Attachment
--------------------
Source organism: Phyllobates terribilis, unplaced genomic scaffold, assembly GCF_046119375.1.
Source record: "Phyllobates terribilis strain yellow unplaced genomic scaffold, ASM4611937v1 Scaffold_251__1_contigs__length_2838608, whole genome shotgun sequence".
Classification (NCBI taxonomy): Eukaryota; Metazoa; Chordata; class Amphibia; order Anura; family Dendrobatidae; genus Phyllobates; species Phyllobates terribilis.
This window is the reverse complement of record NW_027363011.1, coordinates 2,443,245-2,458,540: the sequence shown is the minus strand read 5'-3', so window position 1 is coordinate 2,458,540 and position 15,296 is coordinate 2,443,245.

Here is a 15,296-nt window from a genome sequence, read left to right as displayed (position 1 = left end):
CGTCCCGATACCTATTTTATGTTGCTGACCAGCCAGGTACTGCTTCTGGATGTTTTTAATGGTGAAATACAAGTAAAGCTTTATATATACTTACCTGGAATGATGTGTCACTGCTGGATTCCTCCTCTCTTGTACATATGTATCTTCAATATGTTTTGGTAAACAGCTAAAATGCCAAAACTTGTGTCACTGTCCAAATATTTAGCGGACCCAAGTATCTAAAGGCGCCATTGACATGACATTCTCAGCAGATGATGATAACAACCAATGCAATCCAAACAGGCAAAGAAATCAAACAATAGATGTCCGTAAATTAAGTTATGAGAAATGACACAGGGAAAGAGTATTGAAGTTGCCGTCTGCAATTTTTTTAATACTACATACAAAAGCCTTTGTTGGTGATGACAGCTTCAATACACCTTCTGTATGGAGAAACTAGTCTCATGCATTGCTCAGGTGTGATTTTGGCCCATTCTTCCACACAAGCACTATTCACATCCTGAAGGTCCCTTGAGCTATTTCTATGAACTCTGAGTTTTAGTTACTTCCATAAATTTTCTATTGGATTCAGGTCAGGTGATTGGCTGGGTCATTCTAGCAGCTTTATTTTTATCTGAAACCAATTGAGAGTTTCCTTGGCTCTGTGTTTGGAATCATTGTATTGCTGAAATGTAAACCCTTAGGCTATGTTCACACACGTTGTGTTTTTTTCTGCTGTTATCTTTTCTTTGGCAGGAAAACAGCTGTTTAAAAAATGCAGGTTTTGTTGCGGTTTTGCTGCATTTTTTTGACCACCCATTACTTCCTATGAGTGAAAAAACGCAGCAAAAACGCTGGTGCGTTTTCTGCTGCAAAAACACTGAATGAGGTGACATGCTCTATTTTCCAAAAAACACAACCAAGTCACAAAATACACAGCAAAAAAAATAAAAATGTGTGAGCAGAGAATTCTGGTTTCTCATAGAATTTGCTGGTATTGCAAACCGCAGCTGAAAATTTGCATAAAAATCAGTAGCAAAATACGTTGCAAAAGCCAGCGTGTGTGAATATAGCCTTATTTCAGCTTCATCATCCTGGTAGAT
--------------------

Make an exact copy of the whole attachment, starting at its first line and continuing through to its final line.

Source organism: Phyllobates terribilis, unplaced genomic scaffold, assembly GCF_046119375.1.
Source record: "Phyllobates terribilis strain yellow unplaced genomic scaffold, ASM4611937v1 Scaffold_251__1_contigs__length_2838608, whole genome shotgun sequence".
Classification (NCBI taxonomy): Eukaryota; Metazoa; Chordata; class Amphibia; order Anura; family Dendrobatidae; genus Phyllobates; species Phyllobates terribilis.
This window is the reverse complement of record NW_027363011.1, coordinates 2,443,245-2,458,540: the sequence shown is the minus strand read 5'-3', so window position 1 is coordinate 2,458,540 and position 15,296 is coordinate 2,443,245.

Here is a 15,296-nt window from a genome sequence, read left to right as displayed (position 1 = left end):
CGTCCCGATACCTATTTTATGTTGCTGACCAGCCAGGTACTGCTTCTGGATGTTTTTAATGGTGAAATACAAGTAAAGCTTTATATATACTTACCTGGAATGATGTGTCACTGCTGGATTCCTCCTCTCTTGTACATATGTATCTTCAATATGTTTTGGTAAACAGCTAAAATGCCAAAACTTGTGTCACTGTCCAAATATTTAGCGGACCCAAGTATCTAAAGGCGCCATTGACATGACATTCTCAGCAGATGATGATAACAACCAATGCAATCCAAACAGGCAAAGAAATCAAACAATAGATGTCCGTAAATTAAGTTATGAGAAATGACACAGGGAAAGAGTATTGAAGTTGCCGTCTGCAATTTTTTTAATACTACATACAAAAGCCTTTGTTGGTGATGACAGCTTCAATACACCTTCTGTATGGAGAAACTAGTCTCATGCATTGCTCAGGTGTGATTTTGGCCCATTCTTCCACACAAGCACTATTCACATCCTGAAGGTCCCTTGAGCTATTTCTATGAACTCTGAGTTTTAGTTACTTCCATAAATTTTCTATTGGATTCAGGTCAGGTGATTGGCTGGGTCATTCTAGCAGCTTTATTTTTATCTGAAACCAATTGAGAGTTTCCTTGGCTCTGTGTTTGGAATCATTGTATTGCTGAAATGTAAACCCTTAGGCTATGTTCACACACGTTGTGTTTTTTTCTGCTGTTATCTTTTCTTTGGCAGGAAAACAGCTGTTTAAAAAATGCAGGTTTTGTTGCGGTTTTGCTGCATTTTTTTGACCACCCATTACTTCCTATGAGTGAAAAAACGCAGCAAAAACGCTGGTGCGTTTTCTGCTGCAAAAACACTGAATGAGGTGACATGCTCTATTTTCCAAAAAACACAACCAAGTCACAAAATACACAGCAAAAAAAATAAAAATGTGTGAGCAGAGAATTCTGGTTTCTCATAGAATTTGCTGGTATTGCAAACCGCAGCTGAAAATTTGCATAAAAATCAGTAGCAAAATACGTTGCAAAAGCCAGCGTGTGTGAATATAGCCTTATTTCAGCTTCATCATCCTGGTAGAT